S. 297 Chinese technicians who helped at a suspected Pakistani bomb-development site Chinese scientific delegations who were spending a substantial amount of time at a centrifuge plant in Kahuta where Pakistani scientists were attempting to produce enriched uranium Pakistani scientists from a secret facility at Wah who showed a nuclear weapons design to some Chinese physicists in late 1982 or early 1983 and who sought Chinese evaluation of whether the design would yield a nuclear blast The triggering mechanism for the Pakistani bomb design that appeared to be very similar to one used by China in its fourth nuclear tesf S Information about the Taiwanese nuclear program was also provided by an informant. which includes a breakdown of the specific function of each unit inside the Tunnel. One American official who has been analyzing Israel's nuclear capability since the late 1960s depicted Vanunu's information. 4. or Machon 2.. Further. This is an enormous operation:'27 It is important to acknowledge the potential value of HUMINT and the value of improving HUMINT collection on proliferation activities. as stunning: "The scope of this is much more extensive than we thought. 26 Aside from the significant new information provided by Iraqi defectors after the Persian Gulf War. This information indicated that the Taiwanese were in the process of building a secret installation that could have been used to obtain plutonium.. who worked in a Taiwanese research institute. Colonel Chang Hsien-Yi. 5.. provided the American intelligence community with the first extensive evidence of Israeli capability to manufacture fusion. weapons. U. 3. In addition to attempts to penetrate the actual or po- . According to The Samson Option: Vanunu's Times interview and his photographs of many of the production units in the Tunnel. Army human intelligence reports on the Pakistani presence at Chinese nuclear test sites and on Iraqi-Chinese discussions about construction of a nuclear reactor also indicate the value that can be played by human sources. or thermonuclear. the Mordechai Vanunu case certainly illustrates the potential value of HUMINT.Can the Intelligence Community Keep Pace with the Threat? 2.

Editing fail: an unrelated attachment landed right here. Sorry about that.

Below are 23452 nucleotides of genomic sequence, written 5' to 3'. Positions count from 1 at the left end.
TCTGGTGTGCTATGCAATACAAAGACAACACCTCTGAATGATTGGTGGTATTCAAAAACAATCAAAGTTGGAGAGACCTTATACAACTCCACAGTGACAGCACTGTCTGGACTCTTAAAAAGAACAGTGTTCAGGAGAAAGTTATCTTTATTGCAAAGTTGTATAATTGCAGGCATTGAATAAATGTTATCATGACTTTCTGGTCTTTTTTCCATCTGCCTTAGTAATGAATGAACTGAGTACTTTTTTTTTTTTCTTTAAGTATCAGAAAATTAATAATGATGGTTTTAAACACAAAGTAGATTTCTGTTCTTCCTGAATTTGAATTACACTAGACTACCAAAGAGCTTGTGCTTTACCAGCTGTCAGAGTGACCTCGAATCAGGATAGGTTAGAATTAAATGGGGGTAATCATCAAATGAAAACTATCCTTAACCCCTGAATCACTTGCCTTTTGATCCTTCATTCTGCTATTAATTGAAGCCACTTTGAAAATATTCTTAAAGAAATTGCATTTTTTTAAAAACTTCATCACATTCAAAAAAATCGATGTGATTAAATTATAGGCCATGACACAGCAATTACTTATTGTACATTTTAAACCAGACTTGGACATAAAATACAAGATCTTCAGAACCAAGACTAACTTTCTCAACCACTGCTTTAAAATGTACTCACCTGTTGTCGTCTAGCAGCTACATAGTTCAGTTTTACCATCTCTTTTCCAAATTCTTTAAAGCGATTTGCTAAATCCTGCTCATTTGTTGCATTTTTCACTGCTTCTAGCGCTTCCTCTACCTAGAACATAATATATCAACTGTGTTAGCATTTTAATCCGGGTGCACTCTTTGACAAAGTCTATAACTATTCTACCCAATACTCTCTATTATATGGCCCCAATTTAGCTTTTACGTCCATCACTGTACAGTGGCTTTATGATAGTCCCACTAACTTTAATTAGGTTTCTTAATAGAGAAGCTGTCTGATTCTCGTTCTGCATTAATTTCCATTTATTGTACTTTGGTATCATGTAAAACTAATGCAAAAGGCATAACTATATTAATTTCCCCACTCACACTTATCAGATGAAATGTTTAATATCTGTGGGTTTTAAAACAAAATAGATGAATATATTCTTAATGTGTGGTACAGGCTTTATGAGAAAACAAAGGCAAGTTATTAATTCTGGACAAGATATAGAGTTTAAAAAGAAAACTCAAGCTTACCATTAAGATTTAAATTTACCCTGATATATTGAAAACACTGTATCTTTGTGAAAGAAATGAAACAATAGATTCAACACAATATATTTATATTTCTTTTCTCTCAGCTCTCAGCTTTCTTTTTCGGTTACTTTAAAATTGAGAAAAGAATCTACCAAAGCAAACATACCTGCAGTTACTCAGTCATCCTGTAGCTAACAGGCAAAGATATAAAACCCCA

according to one U. Gaseous diffusion plants are reasonably conspicuous because of their large size (and heavy power demand)due to the fact that each passage of uranium hexafluoride through a diffusion barrier increases its enrichment by only a very small percentage. 30 Satellite imagery can show the presence of completed reactors. Local conditions-including the isolation of the country as well as the thoroughness and brutality of the security service-and the nature of a country's relations with the United States may preclude sufficient successful recruitments. Thus. Imagery intelligence can and has provided information valuable in monitoring nuclear weapons programs. Whereas the United States has apparently learned "zip" about the North Korean program from human sources.s. HUMINT successes. an excessive preoccupation with HUMINT may divert attention from enhancing other activities. there have been some significant failures. there is also an obvious value to penetrating portions of the suppliers' network and smuggling operations. imagery and COMINT can provide significant hard information (and a valuable check on HUMINT) on many aspects of foreign nuclear weapons programs.. there is a real danger in viewing HUMINT as the answer to monitoring proliferation activities. as well as facilities under construction and their external characteristics. it has been reported that the CIA networks in East Germany and Cuba were heavily penetrated by those nations' security services. As desirable as it may be. satellite imagery alerted the United States to the existence of a research installation. North Korea. and Iran. and power lines. including technical collection and analysis.298 JEFFREY T RrCHELSON tential nuclear programs. intelligence official. In the 1970s..S. cooling towers. it may be impossible to attain sufficiently reliable human intelligence. which may yield significant benefits. Certainly. railroad . as recruiting a source in the North Korean program. 28 However. Thus. It should not be forgotten that along with notable U. it has learned a great deal from satellite imagery. Recruiting a source in the Pakistani nuclear program will not be as difficult. the United States did have some human intelligence sources reporting on Iraq. probably by several orders of magnitude. But he added: "With North Korea.29 In addition. roads. we had nothing. particularly from nations such as Iraq. Zip.